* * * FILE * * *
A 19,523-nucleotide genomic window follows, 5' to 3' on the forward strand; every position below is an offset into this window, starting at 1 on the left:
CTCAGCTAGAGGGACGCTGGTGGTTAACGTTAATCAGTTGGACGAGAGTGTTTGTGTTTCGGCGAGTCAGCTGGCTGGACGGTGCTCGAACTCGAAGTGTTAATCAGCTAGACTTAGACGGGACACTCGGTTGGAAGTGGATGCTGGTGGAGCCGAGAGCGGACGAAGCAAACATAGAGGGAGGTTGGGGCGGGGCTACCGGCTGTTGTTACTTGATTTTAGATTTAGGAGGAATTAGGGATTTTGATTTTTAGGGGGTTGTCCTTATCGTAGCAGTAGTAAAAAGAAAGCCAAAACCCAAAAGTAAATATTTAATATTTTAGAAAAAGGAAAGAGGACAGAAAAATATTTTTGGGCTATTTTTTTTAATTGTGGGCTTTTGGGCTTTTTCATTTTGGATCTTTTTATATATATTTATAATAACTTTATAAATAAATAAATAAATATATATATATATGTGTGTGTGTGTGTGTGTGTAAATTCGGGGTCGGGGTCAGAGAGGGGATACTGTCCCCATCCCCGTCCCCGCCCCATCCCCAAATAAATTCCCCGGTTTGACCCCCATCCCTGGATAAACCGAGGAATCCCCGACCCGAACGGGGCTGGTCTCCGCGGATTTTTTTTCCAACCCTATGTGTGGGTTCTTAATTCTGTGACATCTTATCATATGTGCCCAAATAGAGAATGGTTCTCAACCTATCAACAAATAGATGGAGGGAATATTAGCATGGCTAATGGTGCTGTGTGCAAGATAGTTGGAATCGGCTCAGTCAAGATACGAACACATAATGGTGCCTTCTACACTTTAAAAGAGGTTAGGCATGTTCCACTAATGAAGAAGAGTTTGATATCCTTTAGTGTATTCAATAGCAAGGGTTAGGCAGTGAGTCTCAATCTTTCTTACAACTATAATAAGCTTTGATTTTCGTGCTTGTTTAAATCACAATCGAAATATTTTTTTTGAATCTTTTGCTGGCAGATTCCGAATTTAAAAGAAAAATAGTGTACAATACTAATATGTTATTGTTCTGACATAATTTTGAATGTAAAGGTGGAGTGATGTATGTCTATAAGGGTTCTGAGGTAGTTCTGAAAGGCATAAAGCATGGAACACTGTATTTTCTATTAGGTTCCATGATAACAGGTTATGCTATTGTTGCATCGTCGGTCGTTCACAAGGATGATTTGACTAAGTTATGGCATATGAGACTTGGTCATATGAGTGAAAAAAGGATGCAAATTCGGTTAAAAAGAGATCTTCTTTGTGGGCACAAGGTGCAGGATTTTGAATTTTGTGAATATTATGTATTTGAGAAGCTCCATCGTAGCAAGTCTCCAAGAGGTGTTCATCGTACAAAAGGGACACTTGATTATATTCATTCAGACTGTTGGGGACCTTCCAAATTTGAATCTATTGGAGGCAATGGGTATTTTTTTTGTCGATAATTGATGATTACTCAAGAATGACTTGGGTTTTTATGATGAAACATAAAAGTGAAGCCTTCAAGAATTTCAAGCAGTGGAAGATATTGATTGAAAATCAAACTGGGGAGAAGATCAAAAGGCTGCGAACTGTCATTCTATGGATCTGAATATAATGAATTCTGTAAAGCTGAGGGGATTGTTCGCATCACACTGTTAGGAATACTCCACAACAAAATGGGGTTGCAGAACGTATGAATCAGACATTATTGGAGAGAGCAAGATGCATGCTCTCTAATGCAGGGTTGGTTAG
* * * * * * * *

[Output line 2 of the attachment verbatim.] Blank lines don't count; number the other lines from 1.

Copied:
CTCAGCTAGAGGGACGCTGGTGGTTAACGTTAATCAGTTGGACGAGAGTGTTTGTGTTTCGGCGAGTCAGCTGGCTGGACGGTGCTCGAACTCGAAGTGTTAATCAGCTAGACTTAGACGGGACACTCGGTTGGAAGTGGATGCTGGTGGAGCCGAGAGCGGACGAAGCAAACATAGAGGGAGGTTGGGGCGGGGCTACCGGCTGTTGTTACTTGATTTTAGATTTAGGAGGAATTAGGGATTTTGATTTTTAGGGGGTTGTCCTTATCGTAGCAGTAGTAAAAAGAAAGCCAAAACCCAAAAGTAAATATTTAATATTTTAGAAAAAGGAAAGAGGACAGAAAAATATTTTTGGGCTATTTTTTTTAATTGTGGGCTTTTGGGCTTTTTCATTTTGGATCTTTTTATATATATTTATAATAACTTTATAAATAAATAAATAAATATATATATATATGTGTGTGTGTGTGTGTGTGTAAATTCGGGGTCGGGGTCAGAGAGGGGATACTGTCCCCATCCCCGTCCCCGCCCCATCCCCAAATAAATTCCCCGGTTTGACCCCCATCCCTGGATAAACCGAGGAATCCCCGACCCGAACGGGGCTGGTCTCCGCGGATTTTTTTTCCAACCCTATGTGTGGGTTCTTAATTCTGTGACATCTTATCATATGTGCCCAAATAGAGAATGGTTCTCAACCTATCAACAAATAGATGGAGGGAATATTAGCATGGCTAATGGTGCTGTGTGCAAGATAGTTGGAATCGGCTCAGTCAAGATACGAACACATAATGGTGCCTTCTACACTTTAAAAGAGGTTAGGCATGTTCCACTAATGAAGAAGAGTTTGATATCCTTTAGTGTATTCAATAGCAAGGGTTAGGCAGTGAGTCTCAATCTTTCTTACAACTATAATAAGCTTTGATTTTCGTGCTTGTTTAAATCACAATCGAAATATTTTTTTTGAATCTTTTGCTGGCAGATTCCGAATTTAAAAGAAAAATAGTGTACAATACTAATATGTTATTGTTCTGACATAATTTTGAATGTAAAGGTGGAGTGATGTATGTCTATAAGGGTTCTGAGGTAGTTCTGAAAGGCATAAAGCATGGAACACTGTATTTTCTATTAGGTTCCATGATAACAGGTTATGCTATTGTTGCATCGTCGGTCGTTCACAAGGATGATTTGACTAAGTTATGGCATATGAGACTTGGTCATATGAGTGAAAAAAGGATGCAAATTCGGTTAAAAAGAGATCTTCTTTGTGGGCACAAGGTGCAGGATTTTGAATTTTGTGAATATTATGTATTTGAGAAGCTCCATCGTAGCAAGTCTCCAAGAGGTGTTCATCGTACAAAAGGGACACTTGATTATATTCATTCAGACTGTTGGGGACCTTCCAAATTTGAATCTATTGGAGGCAATGGGTATTTTTTTTGTCGATAATTGATGATTACTCAAGAATGACTTGGGTTTTTATGATGAAACATAAAAGTGAAGCCTTCAAGAATTTCAAGCAGTGGAAGATATTGATTGAAAATCAAACTGGGGAGAAGATCAAAAGGCTGCGAACTGTCATTCTATGGATCTGAATATAATGAATTCTGTAAAGCTGAGGGGATTGTTCGCATCACACTGTTAGGAATACTCCACAACAAAATGGGGTTGCAGAACGTATGAATCAGACATTATTGGAGAGAGCAAGATGCATGCTCTCTAATGCAGGGTTGGTTAG